Taken or Left
Those who believe in the idea of a secret rapture say that those who are “taken” are those who are taken to heaven, while those who are “left” are those who will be left on earth to suffer tribulation for seven years. But what does Matthew say? In these same verses—describing the time of Noah and the Flood—Matthew says people were unaware that a Flood was coming until it came and “took them all away.” So who are the ones who are “taken” when Jesus comes? And who are those who are “left”? If we follow Matthew’s wording, those who are “taken” when Jesus comes are those who are lost, taken away, and destroyed by the brightness of His coming (see 2 Thessalonians 2:8)—like those who were taken away and destroyed by the Flood. Those who are “left” when Jesus returns are those who are left alive and who go to heaven with Jesus, saved from the destruction that falls on the wicked—like those who were left alive when the Flood came. So we see that these verses in Matthew don’t support the idea of a secret rapture of the saved.
Those who hold to the idea of a secret rapture also believe that there will be seven years of tribulation following the rapture and that during this time individuals who were left on earth will have another opportunity to accept Jesus and be saved. Is there any Bible evidence for this belief?
Seven Year Tribulation
First, there is no biblical evidence for a seven-year period of tribulation following Jesus’ return to Earth. And the Bible is clear that when Jesus returns, every person’s eternal fate has been decided; individuals who are lost will not have a second chance to be saved. Jesus says, “Behold, I am coming quickly, and My reward is with Me, to give to every one according to his work” (Revelation 22:12, NKJV). The Bible presents Jesus’ second coming as the great climatic event of the ages when men and women are either saved or lost for eternity. There is no seven-year period to reconsider our lives and change our destiny. Jesus pictured the separation that will take place at His coming between the righteous and the wicked—the saved and the lost—in these words: “When the Son of Man comes in His glory, and all the holy angels with Him, then He will sit on the throne of His glory. All the nations will be gathered before Him, and He will separate them one from another, as a shepherd divides his sheep from the goats. And He will set the sheep on His right hand, but the goats on the left. Then the King will say to those on His right hand, ‘Come, you blessed of My Father, inherit the kingdom prepared for you from the foundation of the world’ . . . . Then He will also say to those on the left hand, ‘Depart from Me, you cursed, into the everlasting fire prepared for the devil and his angels’ ” (Matthew 25:31-34, 41, NKJV).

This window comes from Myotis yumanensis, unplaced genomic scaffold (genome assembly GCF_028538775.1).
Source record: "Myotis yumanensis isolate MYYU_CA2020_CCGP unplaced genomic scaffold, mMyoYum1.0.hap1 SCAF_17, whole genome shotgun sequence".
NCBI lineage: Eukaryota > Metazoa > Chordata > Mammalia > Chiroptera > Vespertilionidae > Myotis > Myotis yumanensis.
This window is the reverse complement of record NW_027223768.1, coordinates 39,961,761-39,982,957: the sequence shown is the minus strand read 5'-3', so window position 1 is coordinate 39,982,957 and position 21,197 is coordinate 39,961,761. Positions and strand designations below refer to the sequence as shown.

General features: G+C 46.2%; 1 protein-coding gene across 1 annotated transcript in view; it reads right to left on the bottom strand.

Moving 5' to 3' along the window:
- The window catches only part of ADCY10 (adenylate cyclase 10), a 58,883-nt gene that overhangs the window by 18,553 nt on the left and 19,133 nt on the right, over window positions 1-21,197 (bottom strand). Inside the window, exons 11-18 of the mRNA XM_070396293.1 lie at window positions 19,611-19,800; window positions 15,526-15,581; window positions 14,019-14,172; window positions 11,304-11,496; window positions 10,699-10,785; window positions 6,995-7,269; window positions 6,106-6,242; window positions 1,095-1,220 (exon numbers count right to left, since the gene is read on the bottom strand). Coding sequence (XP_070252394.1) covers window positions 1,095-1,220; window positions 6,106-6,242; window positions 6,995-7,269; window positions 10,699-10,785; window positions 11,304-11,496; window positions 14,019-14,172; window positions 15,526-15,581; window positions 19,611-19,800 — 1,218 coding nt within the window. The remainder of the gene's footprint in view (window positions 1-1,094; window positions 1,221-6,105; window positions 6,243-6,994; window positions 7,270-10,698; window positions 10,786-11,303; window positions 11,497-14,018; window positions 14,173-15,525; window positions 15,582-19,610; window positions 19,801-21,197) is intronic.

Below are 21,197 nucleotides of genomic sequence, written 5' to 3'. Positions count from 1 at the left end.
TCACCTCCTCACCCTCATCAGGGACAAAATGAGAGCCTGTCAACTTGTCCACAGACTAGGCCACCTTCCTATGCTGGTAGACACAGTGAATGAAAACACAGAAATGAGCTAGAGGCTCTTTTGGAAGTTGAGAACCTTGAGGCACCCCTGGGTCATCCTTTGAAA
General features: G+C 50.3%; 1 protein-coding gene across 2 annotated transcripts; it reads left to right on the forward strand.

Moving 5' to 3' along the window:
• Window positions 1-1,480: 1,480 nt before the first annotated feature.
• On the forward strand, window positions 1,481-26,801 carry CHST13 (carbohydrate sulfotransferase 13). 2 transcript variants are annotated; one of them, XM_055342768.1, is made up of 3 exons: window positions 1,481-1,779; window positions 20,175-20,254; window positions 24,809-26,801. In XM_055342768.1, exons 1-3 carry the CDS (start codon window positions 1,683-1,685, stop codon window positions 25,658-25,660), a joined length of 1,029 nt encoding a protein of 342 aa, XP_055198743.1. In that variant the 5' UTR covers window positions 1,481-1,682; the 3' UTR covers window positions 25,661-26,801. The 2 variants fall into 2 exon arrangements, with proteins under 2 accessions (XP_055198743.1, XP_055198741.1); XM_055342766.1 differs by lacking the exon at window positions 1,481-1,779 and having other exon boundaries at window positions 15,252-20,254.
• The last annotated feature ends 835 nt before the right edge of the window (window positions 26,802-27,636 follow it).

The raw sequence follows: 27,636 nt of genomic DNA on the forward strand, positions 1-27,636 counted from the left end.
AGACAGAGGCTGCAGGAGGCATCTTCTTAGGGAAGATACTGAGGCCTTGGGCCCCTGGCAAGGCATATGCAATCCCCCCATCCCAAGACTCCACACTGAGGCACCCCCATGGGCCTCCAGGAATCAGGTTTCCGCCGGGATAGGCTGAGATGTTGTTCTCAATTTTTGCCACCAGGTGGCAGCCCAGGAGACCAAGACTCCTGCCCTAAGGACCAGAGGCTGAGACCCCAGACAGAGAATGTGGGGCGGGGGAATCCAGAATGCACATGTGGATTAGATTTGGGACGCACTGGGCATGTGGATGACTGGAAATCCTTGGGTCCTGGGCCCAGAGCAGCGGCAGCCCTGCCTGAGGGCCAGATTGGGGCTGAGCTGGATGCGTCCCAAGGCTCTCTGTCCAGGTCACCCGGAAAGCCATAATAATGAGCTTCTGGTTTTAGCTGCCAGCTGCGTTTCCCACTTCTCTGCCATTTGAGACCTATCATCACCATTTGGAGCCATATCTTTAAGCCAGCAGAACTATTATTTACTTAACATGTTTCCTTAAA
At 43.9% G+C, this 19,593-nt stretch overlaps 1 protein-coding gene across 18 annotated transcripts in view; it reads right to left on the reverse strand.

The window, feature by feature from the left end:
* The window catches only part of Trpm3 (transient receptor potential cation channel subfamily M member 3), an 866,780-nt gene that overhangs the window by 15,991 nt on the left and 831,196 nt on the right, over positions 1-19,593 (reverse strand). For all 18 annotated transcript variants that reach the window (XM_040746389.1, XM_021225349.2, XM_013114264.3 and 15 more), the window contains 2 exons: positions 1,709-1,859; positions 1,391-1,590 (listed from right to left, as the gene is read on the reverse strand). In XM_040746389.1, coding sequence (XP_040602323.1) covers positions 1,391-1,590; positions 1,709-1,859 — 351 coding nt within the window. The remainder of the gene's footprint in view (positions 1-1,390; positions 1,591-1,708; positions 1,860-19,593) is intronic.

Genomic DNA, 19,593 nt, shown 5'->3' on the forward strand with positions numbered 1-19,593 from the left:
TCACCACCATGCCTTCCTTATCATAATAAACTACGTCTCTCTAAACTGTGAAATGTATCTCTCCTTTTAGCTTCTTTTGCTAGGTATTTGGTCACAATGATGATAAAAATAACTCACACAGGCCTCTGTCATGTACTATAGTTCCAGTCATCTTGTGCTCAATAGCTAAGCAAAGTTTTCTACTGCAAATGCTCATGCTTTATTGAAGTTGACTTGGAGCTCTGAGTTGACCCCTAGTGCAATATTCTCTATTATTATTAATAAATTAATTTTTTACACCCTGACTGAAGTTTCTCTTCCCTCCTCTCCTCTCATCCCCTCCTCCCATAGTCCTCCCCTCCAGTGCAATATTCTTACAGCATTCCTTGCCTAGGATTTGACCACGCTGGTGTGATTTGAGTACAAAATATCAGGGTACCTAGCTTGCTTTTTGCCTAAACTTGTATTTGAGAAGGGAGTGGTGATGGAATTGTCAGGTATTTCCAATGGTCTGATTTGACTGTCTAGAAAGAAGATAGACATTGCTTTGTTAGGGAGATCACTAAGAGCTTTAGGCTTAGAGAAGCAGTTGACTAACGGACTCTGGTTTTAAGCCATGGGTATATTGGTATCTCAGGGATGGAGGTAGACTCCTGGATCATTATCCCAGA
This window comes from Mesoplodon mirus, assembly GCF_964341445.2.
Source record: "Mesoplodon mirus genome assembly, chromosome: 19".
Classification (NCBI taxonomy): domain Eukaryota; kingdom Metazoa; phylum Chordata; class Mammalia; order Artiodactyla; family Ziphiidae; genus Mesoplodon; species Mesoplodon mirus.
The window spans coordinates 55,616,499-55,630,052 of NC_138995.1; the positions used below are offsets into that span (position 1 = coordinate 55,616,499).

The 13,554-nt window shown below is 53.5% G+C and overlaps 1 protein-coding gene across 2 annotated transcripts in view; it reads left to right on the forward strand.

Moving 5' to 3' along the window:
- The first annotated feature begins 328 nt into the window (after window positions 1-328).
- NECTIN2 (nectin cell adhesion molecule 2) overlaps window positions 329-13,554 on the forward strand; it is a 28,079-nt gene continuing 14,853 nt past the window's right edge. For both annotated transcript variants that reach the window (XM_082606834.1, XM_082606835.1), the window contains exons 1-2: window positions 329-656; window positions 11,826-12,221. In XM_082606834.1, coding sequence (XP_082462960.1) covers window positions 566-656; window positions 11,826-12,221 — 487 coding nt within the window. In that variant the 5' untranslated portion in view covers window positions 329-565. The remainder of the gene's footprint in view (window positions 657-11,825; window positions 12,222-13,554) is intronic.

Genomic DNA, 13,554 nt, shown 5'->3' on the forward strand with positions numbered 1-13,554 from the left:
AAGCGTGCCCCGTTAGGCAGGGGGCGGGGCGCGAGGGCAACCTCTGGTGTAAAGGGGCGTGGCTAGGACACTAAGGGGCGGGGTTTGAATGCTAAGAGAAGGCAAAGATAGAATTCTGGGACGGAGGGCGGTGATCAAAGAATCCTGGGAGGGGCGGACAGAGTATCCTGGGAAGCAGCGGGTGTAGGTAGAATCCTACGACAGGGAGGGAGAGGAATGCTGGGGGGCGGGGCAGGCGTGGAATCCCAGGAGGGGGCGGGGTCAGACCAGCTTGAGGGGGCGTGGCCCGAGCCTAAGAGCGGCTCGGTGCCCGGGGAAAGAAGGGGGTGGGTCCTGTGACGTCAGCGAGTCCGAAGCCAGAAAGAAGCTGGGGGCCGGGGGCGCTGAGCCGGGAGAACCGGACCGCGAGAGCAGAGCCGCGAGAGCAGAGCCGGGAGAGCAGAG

That is not to say there will not be a tribulation. The Bible does certainly foretell of a soon coming “time of trouble such as never was since there was a nation, even to that time” (Daniel 12:1) before Jesus’ return. However, does Scripture support the interpretation that Christian believers will be raptured, and taken away from the tribulation, leaving only the wicked?
Jesus doesn’t leave us in the dark and sheds light on the event that will be like none other before it. “For then shall be great tribulation, such as was not since the beginning of the world to this time, no, nor ever shall be. And except those days should be shortened, there should no flesh be saved: but for the elect’s sake those days shall be shortened” (Matthew 24:21-22).